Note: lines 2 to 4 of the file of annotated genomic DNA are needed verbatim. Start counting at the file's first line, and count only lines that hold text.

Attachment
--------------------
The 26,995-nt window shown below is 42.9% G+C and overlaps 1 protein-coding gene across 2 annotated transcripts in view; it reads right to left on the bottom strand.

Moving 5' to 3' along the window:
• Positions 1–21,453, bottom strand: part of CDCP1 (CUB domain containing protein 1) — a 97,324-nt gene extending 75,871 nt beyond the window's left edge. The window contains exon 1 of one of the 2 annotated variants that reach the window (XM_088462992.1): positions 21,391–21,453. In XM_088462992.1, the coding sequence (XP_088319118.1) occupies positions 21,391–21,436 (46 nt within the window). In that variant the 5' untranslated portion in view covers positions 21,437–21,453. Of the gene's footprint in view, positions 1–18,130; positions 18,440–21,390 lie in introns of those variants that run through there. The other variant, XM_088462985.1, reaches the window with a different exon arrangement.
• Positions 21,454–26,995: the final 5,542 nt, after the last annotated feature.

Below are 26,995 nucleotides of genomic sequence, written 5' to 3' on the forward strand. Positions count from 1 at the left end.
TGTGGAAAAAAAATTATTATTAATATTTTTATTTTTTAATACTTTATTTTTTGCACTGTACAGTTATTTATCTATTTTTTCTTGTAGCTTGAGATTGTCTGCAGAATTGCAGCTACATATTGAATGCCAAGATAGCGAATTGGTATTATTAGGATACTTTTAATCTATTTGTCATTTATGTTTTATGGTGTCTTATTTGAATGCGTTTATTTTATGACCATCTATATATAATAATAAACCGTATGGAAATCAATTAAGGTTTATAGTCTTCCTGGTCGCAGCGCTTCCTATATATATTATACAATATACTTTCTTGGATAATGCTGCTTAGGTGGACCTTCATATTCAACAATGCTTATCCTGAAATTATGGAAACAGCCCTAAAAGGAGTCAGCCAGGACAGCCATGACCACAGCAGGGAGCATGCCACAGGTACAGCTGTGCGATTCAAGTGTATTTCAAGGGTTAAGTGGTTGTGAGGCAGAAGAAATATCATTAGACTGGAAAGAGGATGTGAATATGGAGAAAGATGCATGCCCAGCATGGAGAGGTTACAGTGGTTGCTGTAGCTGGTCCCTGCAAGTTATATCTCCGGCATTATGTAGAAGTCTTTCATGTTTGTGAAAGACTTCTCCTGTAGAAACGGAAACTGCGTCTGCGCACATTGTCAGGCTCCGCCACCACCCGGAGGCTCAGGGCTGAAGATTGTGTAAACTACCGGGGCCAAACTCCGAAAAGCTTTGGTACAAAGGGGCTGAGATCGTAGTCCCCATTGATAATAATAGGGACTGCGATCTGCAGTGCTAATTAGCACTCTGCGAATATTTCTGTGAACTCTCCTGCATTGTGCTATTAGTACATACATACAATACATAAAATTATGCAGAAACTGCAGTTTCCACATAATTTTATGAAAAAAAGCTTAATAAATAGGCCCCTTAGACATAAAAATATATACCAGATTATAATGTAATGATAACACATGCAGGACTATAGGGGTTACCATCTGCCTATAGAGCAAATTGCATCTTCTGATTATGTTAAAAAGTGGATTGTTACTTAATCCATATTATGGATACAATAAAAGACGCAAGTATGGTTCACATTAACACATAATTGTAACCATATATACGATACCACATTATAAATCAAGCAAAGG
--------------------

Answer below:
Moving 5' to 3' along the window:
• Positions 1–21,453, bottom strand: part of CDCP1 (CUB domain containing protein 1) — a 97,324-nt gene extending 75,871 nt beyond the window's left edge. The window contains exon 1 of one of the 2 annotated variants that reach the window (XM_088462992.1): positions 21,391–21,453. In XM_088462992.1, the coding sequence (XP_088319118.1) occupies positions 21,391–21,436 (46 nt within the window). In that variant the 5' untranslated portion in view covers positions 21,437–21,453. Of the gene's footprint in view, positions 1–18,130; positions 18,440–21,390 lie in introns of those variants that run through there. The other variant, XM_088462985.1, reaches the window with a different exon arrangement.
• Positions 21,454–26,995: the final 5,542 nt, after the last annotated feature.